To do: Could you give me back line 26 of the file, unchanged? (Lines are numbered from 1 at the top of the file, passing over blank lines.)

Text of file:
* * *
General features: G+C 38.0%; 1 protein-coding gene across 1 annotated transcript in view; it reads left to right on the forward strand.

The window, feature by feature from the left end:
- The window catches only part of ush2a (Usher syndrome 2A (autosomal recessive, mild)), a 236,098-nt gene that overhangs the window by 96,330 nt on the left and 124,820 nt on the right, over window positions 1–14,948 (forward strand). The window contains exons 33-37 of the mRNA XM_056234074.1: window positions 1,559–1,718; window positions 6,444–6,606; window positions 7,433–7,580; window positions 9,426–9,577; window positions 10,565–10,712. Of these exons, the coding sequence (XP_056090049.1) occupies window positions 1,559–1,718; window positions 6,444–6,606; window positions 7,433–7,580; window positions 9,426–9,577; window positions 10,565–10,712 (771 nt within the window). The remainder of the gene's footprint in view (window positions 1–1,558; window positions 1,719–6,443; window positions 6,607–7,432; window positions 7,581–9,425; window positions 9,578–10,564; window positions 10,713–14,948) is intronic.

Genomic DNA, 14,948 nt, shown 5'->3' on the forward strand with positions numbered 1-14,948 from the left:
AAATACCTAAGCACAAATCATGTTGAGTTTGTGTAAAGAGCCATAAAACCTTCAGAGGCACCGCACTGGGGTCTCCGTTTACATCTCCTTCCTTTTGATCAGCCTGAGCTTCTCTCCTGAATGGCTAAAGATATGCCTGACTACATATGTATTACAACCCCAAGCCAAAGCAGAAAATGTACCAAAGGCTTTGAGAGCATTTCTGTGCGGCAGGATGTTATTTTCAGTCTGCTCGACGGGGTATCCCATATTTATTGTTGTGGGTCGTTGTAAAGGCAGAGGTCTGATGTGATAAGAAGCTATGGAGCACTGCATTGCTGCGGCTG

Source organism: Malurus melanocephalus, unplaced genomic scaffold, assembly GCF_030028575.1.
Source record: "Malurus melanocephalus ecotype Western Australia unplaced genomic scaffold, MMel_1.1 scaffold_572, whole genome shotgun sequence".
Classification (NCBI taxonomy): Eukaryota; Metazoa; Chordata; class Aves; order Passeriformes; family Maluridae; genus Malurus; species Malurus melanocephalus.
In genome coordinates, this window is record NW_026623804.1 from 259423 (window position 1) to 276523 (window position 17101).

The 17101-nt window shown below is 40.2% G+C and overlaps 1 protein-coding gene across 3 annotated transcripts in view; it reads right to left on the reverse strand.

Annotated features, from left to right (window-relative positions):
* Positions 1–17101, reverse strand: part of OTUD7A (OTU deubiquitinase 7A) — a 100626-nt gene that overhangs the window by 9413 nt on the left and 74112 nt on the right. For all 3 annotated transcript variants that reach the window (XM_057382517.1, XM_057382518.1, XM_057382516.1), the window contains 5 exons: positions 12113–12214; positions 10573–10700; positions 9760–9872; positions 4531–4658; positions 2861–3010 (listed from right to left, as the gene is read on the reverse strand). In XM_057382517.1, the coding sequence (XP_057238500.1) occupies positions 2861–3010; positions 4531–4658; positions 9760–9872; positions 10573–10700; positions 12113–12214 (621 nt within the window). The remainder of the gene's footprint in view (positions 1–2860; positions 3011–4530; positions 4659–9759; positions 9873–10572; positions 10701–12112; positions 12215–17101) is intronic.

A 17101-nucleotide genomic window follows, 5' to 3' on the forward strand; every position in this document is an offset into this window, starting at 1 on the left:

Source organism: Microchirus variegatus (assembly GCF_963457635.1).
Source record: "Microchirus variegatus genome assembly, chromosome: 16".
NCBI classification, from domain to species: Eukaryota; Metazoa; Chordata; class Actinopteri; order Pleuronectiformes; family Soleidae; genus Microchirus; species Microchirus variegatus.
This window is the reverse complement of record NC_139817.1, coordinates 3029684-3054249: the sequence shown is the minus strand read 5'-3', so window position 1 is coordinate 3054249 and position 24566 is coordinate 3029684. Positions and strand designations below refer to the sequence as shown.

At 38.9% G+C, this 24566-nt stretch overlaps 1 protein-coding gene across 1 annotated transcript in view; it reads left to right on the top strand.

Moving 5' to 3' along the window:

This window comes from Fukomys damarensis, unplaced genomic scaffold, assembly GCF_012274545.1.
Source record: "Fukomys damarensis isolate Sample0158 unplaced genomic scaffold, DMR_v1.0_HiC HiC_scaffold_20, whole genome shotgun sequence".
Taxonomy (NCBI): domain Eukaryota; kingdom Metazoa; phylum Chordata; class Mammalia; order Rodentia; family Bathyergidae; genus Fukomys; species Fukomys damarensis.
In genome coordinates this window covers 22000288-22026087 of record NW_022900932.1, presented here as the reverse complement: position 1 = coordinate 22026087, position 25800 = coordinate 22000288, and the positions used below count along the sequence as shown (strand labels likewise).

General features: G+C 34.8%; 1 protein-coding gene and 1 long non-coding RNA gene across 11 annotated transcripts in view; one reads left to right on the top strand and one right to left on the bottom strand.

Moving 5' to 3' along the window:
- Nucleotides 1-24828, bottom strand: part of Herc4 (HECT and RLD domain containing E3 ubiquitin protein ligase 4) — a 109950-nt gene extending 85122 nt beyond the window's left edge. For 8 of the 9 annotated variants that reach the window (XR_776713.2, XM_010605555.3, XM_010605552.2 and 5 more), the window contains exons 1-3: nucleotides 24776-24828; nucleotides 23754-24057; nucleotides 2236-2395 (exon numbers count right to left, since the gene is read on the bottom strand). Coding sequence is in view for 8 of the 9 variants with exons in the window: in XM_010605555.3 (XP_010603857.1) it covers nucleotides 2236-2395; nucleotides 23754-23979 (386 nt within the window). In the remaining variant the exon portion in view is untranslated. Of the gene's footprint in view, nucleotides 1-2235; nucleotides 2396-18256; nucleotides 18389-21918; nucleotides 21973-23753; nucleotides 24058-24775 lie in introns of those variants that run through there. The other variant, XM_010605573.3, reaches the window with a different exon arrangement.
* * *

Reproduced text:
- Nucleotides 1-24828, bottom strand: part of Herc4 (HECT and RLD domain containing E3 ubiquitin protein ligase 4) — a 109950-nt gene extending 85122 nt beyond the window's left edge. For 8 of the 9 annotated variants that reach the window (XR_776713.2, XM_010605555.3, XM_010605552.2 and 5 more), the window contains exons 1-3: nucleotides 24776-24828; nucleotides 23754-24057; nucleotides 2236-2395 (exon numbers count right to left, since the gene is read on the bottom strand). Coding sequence is in view for 8 of the 9 variants with exons in the window: in XM_010605555.3 (XP_010603857.1) it covers nucleotides 2236-2395; nucleotides 23754-23979 (386 nt within the window). In the remaining variant the exon portion in view is untranslated. Of the gene's footprint in view, nucleotides 1-2235; nucleotides 2396-18256; nucleotides 18389-21918; nucleotides 21973-23753; nucleotides 24058-24775 lie in introns of those variants that run through there. The other variant, XM_010605573.3, reaches the window with a different exon arrangement.